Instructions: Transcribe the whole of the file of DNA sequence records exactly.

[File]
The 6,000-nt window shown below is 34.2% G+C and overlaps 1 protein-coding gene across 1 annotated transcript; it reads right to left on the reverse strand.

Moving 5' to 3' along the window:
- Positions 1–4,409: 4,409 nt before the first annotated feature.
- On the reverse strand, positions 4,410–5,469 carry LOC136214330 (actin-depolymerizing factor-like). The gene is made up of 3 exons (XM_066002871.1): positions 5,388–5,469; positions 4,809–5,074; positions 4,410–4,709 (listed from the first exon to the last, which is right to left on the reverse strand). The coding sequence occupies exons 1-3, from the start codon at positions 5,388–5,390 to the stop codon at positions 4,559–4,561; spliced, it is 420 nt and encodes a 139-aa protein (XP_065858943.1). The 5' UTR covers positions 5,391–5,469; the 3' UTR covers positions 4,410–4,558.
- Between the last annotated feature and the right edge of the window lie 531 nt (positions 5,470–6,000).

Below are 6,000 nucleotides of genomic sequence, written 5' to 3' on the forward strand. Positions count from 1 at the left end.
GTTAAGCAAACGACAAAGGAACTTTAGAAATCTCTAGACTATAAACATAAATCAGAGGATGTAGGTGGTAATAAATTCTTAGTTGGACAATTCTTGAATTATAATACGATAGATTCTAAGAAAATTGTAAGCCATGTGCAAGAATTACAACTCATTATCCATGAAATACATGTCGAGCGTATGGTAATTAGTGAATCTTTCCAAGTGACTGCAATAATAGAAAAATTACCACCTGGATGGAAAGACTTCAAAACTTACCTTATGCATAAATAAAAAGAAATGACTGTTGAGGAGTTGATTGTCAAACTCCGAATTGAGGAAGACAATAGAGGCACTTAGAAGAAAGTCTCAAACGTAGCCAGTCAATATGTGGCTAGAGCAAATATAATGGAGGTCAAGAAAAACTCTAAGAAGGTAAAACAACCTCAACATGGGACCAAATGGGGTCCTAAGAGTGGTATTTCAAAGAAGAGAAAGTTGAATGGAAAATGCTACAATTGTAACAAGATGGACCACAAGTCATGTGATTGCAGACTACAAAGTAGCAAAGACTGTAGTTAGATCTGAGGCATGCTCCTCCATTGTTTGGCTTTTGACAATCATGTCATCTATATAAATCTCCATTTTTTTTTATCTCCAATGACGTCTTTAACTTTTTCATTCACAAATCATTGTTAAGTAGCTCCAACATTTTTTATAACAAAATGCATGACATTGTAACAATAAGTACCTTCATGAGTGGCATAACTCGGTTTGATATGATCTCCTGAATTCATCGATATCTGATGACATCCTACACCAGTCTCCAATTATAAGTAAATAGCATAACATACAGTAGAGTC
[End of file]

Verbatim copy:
The 6,000-nt window shown below is 34.2% G+C and overlaps 1 protein-coding gene across 1 annotated transcript; it reads right to left on the reverse strand.

Moving 5' to 3' along the window:
- Positions 1–4,409: 4,409 nt before the first annotated feature.
- On the reverse strand, positions 4,410–5,469 carry LOC136214330 (actin-depolymerizing factor-like). The gene is made up of 3 exons (XM_066002871.1): positions 5,388–5,469; positions 4,809–5,074; positions 4,410–4,709 (listed from the first exon to the last, which is right to left on the reverse strand). The coding sequence occupies exons 1-3, from the start codon at positions 5,388–5,390 to the stop codon at positions 4,559–4,561; spliced, it is 420 nt and encodes a 139-aa protein (XP_065858943.1). The 5' UTR covers positions 5,391–5,469; the 3' UTR covers positions 4,410–4,558.
- Between the last annotated feature and the right edge of the window lie 531 nt (positions 5,470–6,000).

Below are 6,000 nucleotides of genomic sequence, written 5' to 3' on the forward strand. Positions count from 1 at the left end.
GTTAAGCAAACGACAAAGGAACTTTAGAAATCTCTAGACTATAAACATAAATCAGAGGATGTAGGTGGTAATAAATTCTTAGTTGGACAATTCTTGAATTATAATACGATAGATTCTAAGAAAATTGTAAGCCATGTGCAAGAATTACAACTCATTATCCATGAAATACATGTCGAGCGTATGGTAATTAGTGAATCTTTCCAAGTGACTGCAATAATAGAAAAATTACCACCTGGATGGAAAGACTTCAAAACTTACCTTATGCATAAATAAAAAGAAATGACTGTTGAGGAGTTGATTGTCAAACTCCGAATTGAGGAAGACAATAGAGGCACTTAGAAGAAAGTCTCAAACGTAGCCAGTCAATATGTGGCTAGAGCAAATATAATGGAGGTCAAGAAAAACTCTAAGAAGGTAAAACAACCTCAACATGGGACCAAATGGGGTCCTAAGAGTGGTATTTCAAAGAAGAGAAAGTTGAATGGAAAATGCTACAATTGTAACAAGATGGACCACAAGTCATGTGATTGCAGACTACAAAGTAGCAAAGACTGTAGTTAGATCTGAGGCATGCTCCTCCATTGTTTGGCTTTTGACAATCATGTCATCTATATAAATCTCCATTTTTTTTTATCTCCAATGACGTCTTTAACTTTTTCATTCACAAATCATTGTTAAGTAGCTCCAACATTTTTTATAACAAAATGCATGACATTGTAACAATAAGTACCTTCATGAGTGGCATAACTCGGTTTGATATGATCTCCTGAATTCATCGATATCTGATGACATCCTACACCAGTCTCCAATTATAAGTAAATAGCATAACATACAGTAGAGTC